Species to Species: Not All Trees Created Equal
by Micah Pace, Director of Consulting, ISA Certified Arborist TX-3752 and Registered Consulting Arborist #607
Micah recently discovered similar but different tree species growing near each other on a local landscape. The details tell the story.
Not all trees are created equal and offer the same benefits, even if they may appear very similar. Being able to distinguish between two closely linked species is important from an ecological and maintenance standpoint. The image below depicts two elm branches taken off trees on the same property in a Dallas neighborhood.
The top branch is from a Siberian elm (Ulmus pumila) while the lower branch is that of an American elm (Ulmus americana). Understanding the differences between species of the same genus is an important component of professional tree management. Some species, while quite similar in appearance, or even habit, can provide a very different environmental impact, and thus require different management recommendations.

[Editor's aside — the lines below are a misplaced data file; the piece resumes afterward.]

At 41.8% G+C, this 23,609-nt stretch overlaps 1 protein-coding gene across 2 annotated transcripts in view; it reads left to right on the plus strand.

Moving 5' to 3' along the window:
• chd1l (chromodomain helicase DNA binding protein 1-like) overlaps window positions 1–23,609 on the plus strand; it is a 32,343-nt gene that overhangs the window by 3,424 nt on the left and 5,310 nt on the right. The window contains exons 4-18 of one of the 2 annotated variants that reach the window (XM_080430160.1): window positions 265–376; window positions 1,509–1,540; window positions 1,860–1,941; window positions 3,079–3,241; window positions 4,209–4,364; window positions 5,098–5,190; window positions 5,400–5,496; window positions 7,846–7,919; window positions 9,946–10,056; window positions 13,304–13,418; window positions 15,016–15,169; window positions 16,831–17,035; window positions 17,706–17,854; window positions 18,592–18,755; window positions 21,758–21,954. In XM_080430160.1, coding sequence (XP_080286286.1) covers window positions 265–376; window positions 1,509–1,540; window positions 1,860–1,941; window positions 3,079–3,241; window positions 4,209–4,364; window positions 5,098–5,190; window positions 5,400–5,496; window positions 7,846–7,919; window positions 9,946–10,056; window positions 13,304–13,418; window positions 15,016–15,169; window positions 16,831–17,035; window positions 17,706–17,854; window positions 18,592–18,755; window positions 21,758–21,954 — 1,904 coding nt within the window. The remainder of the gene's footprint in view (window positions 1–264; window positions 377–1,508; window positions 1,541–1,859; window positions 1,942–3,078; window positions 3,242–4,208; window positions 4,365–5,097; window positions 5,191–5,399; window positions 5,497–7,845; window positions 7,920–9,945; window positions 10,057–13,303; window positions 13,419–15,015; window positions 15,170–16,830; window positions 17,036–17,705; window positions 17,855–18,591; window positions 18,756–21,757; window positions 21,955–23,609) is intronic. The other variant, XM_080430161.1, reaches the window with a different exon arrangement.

American elm is one of the beloved and iconic species in the United States, particular in the eastern part of the county. However, Siberian elm, as you might have guessed, is not native to the U.S. In fact, according to the TexasInvasives.org website, it is categorized as an invasive exotic plant in Texas (as well as many other states) for its aggressive seedling habit that allows it to out-compete many native plants. This aggressive habit ultimately changes the ecological relationship between plants and animals in the landscape.
Preservation Tree Services only hires the best tree experts in the industry. We can offer high-level property assessments for your trees and provide species-specific management planning that will maximize the value of both your trees and property.
Tree Pests & Diseases
Posted: March 28, 2018